Andhra Pradesh’s Banganapalle mango gets Geographical Indication tag

The Banganapalle mango in the first week of May 2017 received a Geographical Indication (GI) tag. This makes Andhra Pradesh the proprietor of the variety known for its sweetness.

O P Gupta, the Registrar of Geographical Indications Registry, Chennai, accorded the registration following an application from Andhra Pradesh Horticulture Commissioner.

The Andhra Pradesh government is the registered proprietor of the GI tag for Banganapalle mangoes, often hailed as “the king of fruits.”

What is a GI tag?

A geographical indication is a name or sign used on certain products, which corresponds to a specific geographical location or origin.

The Geographical Indications of Goods (Registration and Protection) Act, 1999 came into force with effect from 15 September 2003.

GIs have been defined under Article 22(1) of the WTO Agreement on Trade-Related Aspects of Intellectual Property Rights(TRIPS) Agreement as: "Indications which identify a good as originating in the territory of a member, or a region or a locality in that territory, where a given quality, reputation or characteristic of the good is essentially attributable to its geographic origin."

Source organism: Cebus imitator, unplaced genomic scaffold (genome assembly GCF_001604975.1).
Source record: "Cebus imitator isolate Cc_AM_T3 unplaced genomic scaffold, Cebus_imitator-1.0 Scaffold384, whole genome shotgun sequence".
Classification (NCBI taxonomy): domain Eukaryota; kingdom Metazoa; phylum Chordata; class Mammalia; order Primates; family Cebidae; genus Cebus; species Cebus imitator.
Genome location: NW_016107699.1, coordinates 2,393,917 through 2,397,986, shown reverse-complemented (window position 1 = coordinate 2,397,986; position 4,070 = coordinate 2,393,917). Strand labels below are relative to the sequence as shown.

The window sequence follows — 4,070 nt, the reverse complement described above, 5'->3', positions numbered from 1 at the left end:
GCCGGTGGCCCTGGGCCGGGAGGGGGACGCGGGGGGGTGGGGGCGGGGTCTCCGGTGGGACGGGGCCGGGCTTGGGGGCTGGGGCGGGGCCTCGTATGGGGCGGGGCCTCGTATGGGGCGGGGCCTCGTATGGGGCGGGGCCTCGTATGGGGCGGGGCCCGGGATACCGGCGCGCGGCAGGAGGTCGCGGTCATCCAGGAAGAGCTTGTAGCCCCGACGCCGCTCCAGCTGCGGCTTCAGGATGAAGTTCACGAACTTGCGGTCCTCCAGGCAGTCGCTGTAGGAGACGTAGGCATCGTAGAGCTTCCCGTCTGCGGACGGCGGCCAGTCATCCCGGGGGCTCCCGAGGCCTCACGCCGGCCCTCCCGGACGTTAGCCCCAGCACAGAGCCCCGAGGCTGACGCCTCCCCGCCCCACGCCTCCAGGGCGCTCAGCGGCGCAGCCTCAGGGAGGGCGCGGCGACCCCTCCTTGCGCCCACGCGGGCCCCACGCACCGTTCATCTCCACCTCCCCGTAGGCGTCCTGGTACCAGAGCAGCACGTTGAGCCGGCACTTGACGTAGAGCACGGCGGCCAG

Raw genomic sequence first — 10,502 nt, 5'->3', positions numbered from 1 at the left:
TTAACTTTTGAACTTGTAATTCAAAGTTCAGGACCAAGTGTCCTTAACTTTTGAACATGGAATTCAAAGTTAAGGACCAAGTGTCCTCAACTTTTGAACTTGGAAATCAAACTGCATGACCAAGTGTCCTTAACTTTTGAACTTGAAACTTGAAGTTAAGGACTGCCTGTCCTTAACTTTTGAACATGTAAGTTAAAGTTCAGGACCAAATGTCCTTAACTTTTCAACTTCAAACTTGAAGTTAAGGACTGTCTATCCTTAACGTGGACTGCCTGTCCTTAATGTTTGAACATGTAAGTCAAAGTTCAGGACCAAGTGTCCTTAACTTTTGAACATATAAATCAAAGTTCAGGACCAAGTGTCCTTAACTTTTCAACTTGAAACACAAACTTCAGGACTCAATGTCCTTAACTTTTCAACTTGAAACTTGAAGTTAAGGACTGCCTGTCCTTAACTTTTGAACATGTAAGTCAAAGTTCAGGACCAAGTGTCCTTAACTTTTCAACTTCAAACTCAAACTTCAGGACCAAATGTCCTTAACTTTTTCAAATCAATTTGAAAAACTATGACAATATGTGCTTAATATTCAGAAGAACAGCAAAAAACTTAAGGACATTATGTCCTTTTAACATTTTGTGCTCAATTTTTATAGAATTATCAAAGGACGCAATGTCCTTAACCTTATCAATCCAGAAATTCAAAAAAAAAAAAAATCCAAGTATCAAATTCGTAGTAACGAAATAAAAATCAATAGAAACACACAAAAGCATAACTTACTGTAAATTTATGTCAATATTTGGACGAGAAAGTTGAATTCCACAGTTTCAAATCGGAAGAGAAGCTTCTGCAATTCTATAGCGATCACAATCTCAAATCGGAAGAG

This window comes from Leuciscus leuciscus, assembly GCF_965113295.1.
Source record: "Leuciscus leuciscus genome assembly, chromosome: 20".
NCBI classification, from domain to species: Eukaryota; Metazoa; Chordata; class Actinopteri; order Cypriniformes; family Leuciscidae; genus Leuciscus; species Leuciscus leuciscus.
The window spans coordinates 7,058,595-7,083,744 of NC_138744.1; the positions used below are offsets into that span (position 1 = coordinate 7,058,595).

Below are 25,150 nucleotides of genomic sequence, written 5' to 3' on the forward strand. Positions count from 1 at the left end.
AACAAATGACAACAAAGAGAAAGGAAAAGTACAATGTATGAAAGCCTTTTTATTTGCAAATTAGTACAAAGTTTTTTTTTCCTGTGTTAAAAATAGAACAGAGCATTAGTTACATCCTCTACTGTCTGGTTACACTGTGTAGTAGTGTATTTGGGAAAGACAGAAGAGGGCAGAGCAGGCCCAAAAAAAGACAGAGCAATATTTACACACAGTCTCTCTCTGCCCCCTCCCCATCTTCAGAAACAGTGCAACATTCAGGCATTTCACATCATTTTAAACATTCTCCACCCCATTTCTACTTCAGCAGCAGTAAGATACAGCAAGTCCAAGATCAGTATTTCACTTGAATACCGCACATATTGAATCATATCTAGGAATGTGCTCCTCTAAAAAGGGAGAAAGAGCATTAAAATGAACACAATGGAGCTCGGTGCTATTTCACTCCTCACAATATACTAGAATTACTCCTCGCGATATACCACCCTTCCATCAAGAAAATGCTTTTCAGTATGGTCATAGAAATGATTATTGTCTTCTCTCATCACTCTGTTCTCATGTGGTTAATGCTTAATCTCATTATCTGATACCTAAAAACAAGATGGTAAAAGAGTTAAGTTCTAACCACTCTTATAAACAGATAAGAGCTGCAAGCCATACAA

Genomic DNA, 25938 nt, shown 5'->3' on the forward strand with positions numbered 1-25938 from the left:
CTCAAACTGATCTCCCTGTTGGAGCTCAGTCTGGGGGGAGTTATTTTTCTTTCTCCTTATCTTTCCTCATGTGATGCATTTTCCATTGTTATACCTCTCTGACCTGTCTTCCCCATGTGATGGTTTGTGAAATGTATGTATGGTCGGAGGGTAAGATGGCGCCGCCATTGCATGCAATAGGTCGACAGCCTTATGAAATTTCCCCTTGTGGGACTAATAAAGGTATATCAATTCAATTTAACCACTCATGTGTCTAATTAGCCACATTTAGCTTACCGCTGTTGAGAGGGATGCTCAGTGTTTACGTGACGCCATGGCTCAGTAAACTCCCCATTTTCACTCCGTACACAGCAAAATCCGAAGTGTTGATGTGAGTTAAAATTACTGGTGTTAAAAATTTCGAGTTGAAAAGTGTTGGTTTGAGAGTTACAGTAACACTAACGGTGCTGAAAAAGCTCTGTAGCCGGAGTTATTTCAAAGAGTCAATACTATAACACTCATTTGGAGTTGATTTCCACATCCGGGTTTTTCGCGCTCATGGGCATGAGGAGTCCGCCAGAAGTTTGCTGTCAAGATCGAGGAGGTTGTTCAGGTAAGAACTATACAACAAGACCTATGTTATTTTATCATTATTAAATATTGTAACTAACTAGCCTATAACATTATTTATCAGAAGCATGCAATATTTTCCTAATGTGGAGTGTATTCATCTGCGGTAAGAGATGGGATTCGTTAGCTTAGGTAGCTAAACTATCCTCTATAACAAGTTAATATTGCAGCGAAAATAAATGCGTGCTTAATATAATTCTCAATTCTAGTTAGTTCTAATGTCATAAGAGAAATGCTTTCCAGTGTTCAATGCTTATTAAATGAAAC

The tag ensures that none other than those registered as authorised users (or at least those residing inside the geographic territory) are allowed to use the popular product name.

Darjeeling tea was the first GI tagged product in India.

About Banganapalle mango

Banganapalle mango is generally known as The King of Mangoes. It also known as Beneshan, Baneshan, Benishan, Chappatai and Safeda.

These mangoes are large sized, weighing on an average 350-400 grams.

The pulp is fibreless, firm and yellow with sweet taste.

These mangoes have been grown for over 100 years in the state.

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